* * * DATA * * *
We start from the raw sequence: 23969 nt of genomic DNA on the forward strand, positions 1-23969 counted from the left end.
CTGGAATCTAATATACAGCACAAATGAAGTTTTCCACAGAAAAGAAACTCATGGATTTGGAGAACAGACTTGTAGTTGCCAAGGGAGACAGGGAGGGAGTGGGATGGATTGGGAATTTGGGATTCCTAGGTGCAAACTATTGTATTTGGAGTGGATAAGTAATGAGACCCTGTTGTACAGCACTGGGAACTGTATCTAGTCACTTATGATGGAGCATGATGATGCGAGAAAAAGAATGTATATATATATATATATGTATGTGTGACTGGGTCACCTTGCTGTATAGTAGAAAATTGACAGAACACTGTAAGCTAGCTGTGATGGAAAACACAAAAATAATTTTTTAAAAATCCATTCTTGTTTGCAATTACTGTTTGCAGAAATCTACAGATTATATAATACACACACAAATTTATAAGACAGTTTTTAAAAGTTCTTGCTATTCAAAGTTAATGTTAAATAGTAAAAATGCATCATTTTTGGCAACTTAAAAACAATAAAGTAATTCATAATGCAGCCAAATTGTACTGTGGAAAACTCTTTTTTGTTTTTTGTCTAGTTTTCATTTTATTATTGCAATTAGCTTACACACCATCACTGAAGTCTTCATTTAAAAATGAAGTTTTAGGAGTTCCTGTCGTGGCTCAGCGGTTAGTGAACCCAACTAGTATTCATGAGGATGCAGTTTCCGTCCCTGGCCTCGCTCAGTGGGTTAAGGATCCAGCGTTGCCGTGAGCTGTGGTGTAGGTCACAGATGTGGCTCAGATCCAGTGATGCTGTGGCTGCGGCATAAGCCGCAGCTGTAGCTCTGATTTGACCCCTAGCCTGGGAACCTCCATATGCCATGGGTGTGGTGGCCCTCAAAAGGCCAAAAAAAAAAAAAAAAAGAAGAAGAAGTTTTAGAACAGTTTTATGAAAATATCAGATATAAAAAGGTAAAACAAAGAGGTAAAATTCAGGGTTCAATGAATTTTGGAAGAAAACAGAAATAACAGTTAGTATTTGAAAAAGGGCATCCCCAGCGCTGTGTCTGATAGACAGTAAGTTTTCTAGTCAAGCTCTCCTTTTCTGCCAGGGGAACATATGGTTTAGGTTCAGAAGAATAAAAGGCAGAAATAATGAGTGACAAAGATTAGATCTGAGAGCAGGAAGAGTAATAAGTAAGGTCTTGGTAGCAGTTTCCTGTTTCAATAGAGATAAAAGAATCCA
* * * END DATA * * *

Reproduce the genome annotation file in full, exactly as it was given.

We start from the raw sequence: 23969 nt of genomic DNA on the forward strand, positions 1-23969 counted from the left end.
CTGGAATCTAATATACAGCACAAATGAAGTTTTCCACAGAAAAGAAACTCATGGATTTGGAGAACAGACTTGTAGTTGCCAAGGGAGACAGGGAGGGAGTGGGATGGATTGGGAATTTGGGATTCCTAGGTGCAAACTATTGTATTTGGAGTGGATAAGTAATGAGACCCTGTTGTACAGCACTGGGAACTGTATCTAGTCACTTATGATGGAGCATGATGATGCGAGAAAAAGAATGTATATATATATATATATGTATGTGTGACTGGGTCACCTTGCTGTATAGTAGAAAATTGACAGAACACTGTAAGCTAGCTGTGATGGAAAACACAAAAATAATTTTTTAAAAATCCATTCTTGTTTGCAATTACTGTTTGCAGAAATCTACAGATTATATAATACACACACAAATTTATAAGACAGTTTTTAAAAGTTCTTGCTATTCAAAGTTAATGTTAAATAGTAAAAATGCATCATTTTTGGCAACTTAAAAACAATAAAGTAATTCATAATGCAGCCAAATTGTACTGTGGAAAACTCTTTTTTGTTTTTTGTCTAGTTTTCATTTTATTATTGCAATTAGCTTACACACCATCACTGAAGTCTTCATTTAAAAATGAAGTTTTAGGAGTTCCTGTCGTGGCTCAGCGGTTAGTGAACCCAACTAGTATTCATGAGGATGCAGTTTCCGTCCCTGGCCTCGCTCAGTGGGTTAAGGATCCAGCGTTGCCGTGAGCTGTGGTGTAGGTCACAGATGTGGCTCAGATCCAGTGATGCTGTGGCTGCGGCATAAGCCGCAGCTGTAGCTCTGATTTGACCCCTAGCCTGGGAACCTCCATATGCCATGGGTGTGGTGGCCCTCAAAAGGCCAAAAAAAAAAAAAAAAAGAAGAAGAAGTTTTAGAACAGTTTTATGAAAATATCAGATATAAAAAGGTAAAACAAAGAGGTAAAATTCAGGGTTCAATGAATTTTGGAAGAAAACAGAAATAACAGTTAGTATTTGAAAAAGGGCATCCCCAGCGCTGTGTCTGATAGACAGTAAGTTTTCTAGTCAAGCTCTCCTTTTCTGCCAGGGGAACATATGGTTTAGGTTCAGAAGAATAAAAGGCAGAAATAATGAGTGACAAAGATTAGATCTGAGAGCAGGAAGAGTAATAAGTAAGGTCTTGGTAGCAGTTTCCTGTTTCAATAGAGATAAAAGAATCCA